The fight between Mercedes and Red Bull went down to the wire in a dramatic showdown in Abu Dhabi.

Mercedes secured an astonishing eighth constructors’ championship, while Max Verstappen secured his maiden drivers’ title on the final lap at the Yas Marina Circuit.

F1 introduces significantly new regulations for 2022 with the changes including a move from 13 to 18-inch tyres with returning wheel covers, simplified front wing and bodywork and a ground effect floor.  

All these changes will take place under a stricter budget cap with teams now only allowed to spend a maximum of $140 million - $5 million less than 2021. 

Additionally, wind tunnel time has been restricted in correlation to where a team finished in the 2020 constructors’ championship.

Mercedes will have the least amount of time in the wind tunnel, while Williams will have the most.

Looking ahead to the new season, Wolff believes Ferrari, McLaren, Aston Martin and Alpine are all capable of nailing the new regulations and propelling themselves to the front of the F1 field.

“We are all operating under the same financial cap and the concepts are very new and then what was introduced is the aerodynamic regulations, where teams based on their standing in the championship had a little bit more allowance and so it’s pretty much possible that teams who hadn’t competed for the world championship this year, whether it’s Ferrari, McLaren or Aston Martin or Alpine are capable of coming up with the intelligent concepts based on much more runs than everybody else and just doing it very right,” Wolff said.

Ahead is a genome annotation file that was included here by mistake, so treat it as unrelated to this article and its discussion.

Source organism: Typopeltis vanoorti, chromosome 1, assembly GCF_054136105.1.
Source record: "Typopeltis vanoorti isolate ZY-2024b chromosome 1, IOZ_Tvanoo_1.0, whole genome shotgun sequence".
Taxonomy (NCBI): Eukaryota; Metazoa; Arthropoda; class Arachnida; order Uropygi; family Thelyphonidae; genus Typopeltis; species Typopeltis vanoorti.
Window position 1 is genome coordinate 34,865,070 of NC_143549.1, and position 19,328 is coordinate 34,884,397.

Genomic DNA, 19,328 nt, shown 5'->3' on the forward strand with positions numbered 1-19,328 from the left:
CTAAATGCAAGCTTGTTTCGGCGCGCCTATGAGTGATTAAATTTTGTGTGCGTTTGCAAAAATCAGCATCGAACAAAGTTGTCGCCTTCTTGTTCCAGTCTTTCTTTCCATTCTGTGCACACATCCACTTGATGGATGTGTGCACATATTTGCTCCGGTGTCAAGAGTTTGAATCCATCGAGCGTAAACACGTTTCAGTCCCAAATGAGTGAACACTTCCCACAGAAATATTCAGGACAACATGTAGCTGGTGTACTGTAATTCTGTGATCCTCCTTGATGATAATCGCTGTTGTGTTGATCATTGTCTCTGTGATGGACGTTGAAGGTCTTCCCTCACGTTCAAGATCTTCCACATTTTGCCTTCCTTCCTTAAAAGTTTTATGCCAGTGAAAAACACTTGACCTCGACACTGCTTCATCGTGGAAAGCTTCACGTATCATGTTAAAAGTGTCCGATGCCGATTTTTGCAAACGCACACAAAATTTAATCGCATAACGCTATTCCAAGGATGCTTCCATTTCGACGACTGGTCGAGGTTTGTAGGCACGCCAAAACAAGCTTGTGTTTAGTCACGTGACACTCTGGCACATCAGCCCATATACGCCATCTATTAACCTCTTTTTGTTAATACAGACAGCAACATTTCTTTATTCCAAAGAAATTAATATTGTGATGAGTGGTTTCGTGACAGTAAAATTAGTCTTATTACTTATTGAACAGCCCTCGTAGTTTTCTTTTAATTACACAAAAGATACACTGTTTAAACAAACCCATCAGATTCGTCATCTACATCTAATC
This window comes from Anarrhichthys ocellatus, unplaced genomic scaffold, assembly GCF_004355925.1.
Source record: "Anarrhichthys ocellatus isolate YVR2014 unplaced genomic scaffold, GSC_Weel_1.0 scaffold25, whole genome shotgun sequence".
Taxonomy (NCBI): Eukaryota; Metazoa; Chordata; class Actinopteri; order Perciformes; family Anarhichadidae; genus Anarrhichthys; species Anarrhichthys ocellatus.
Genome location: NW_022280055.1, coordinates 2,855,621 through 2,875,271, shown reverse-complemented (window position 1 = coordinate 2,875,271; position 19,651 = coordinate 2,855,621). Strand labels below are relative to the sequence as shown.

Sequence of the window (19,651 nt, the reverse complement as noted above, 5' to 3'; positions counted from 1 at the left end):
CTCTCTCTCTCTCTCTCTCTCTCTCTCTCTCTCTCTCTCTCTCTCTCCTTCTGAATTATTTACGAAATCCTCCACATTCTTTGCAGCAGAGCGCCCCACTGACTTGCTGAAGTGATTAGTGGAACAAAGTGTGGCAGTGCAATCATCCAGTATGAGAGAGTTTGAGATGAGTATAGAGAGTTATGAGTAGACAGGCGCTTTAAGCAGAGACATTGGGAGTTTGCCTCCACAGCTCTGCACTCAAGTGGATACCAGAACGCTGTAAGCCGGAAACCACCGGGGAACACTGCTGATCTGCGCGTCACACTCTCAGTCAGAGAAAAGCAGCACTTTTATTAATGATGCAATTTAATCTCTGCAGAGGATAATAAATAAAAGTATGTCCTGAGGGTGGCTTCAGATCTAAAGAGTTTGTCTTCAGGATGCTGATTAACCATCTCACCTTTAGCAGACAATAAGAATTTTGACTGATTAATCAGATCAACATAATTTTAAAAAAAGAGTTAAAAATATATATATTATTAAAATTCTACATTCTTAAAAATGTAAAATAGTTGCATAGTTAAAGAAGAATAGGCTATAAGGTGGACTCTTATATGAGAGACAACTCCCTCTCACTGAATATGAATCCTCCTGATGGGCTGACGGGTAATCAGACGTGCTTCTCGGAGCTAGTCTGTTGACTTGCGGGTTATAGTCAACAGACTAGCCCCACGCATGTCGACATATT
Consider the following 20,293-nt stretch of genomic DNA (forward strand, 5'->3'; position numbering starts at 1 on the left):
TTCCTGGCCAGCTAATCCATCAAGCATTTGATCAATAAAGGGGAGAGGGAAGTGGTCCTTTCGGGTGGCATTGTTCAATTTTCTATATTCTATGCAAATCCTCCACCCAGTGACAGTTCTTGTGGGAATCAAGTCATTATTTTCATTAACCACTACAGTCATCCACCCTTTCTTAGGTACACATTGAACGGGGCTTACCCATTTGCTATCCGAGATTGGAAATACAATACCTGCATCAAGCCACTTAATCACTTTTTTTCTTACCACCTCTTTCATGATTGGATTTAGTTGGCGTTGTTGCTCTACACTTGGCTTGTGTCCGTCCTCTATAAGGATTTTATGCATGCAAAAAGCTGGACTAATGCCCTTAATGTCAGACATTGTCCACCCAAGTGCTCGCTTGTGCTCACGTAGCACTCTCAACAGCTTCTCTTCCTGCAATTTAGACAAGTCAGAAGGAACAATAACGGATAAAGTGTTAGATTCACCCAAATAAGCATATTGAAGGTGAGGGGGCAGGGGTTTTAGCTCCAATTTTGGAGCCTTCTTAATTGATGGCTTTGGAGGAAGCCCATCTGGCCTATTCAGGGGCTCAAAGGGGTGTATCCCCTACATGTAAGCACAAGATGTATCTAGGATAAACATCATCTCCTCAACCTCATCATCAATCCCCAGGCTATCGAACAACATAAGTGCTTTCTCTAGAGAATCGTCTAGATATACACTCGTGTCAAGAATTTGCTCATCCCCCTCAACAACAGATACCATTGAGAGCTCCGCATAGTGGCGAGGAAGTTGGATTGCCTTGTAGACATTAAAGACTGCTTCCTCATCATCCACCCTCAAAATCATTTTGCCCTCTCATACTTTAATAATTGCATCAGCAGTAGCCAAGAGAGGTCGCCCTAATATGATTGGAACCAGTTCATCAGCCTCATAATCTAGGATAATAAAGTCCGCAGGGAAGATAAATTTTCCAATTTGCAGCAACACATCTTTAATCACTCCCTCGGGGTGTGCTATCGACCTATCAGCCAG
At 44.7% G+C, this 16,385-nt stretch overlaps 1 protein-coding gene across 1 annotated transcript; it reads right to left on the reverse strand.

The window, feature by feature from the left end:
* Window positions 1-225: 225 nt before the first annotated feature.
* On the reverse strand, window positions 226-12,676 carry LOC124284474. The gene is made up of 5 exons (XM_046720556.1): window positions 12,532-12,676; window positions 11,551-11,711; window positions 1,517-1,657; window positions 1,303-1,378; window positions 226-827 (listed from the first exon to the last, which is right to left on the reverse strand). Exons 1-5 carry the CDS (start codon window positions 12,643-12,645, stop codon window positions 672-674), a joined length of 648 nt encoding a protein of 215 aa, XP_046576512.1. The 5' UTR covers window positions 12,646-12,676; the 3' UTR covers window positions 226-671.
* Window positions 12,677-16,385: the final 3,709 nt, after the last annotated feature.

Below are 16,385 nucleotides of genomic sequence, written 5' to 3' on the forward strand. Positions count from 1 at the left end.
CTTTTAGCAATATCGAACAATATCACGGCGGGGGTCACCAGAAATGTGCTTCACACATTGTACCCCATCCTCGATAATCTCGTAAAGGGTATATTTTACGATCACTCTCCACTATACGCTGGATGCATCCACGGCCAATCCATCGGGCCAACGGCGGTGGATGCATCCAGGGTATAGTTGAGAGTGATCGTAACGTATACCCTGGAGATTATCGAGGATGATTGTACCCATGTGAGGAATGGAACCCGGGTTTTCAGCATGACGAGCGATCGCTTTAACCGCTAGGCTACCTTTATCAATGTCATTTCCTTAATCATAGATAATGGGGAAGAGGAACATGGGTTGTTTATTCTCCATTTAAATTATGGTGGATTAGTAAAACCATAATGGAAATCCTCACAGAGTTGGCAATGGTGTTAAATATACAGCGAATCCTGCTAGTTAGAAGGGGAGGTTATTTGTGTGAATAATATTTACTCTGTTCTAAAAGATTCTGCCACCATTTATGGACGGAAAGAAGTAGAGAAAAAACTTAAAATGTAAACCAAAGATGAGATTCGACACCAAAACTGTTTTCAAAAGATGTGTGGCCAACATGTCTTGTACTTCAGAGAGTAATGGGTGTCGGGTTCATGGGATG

“I think we need to expect much closer fighting for championships and races than we had before and that’s exciting.”

Christian Horner is confident that Red Bull was able to shift enough of its focus onto 2022 while ensuring Verstappen won the 2021 drivers’ championship.

“Well, when Ferrari turn up with the fastest car and smash us out of the park at the first race then you’ll have to say that it probably did but I think that we’ve all known that big regulation changes coming for 2022 and we’ve applied our resource accordingly,” Horner added. 

“I’m sure each team has done what they feel is right and it’s put pressure on the organisation, of course, but that’s where I think the team have been outstanding because to keep a development rate on a new set of regulations and keep a focus on this year’s car has taken a monumental effort and the commitment shown by all of the team, throughout the team, has been phenomenal. 

“But we will only see when we come back in a couple of months’ time, with completely new cars, they look different, they’re going to feel different, they’re going to drive differently, you know, who’s got it right, who’s got it wrong and then it all starts again.”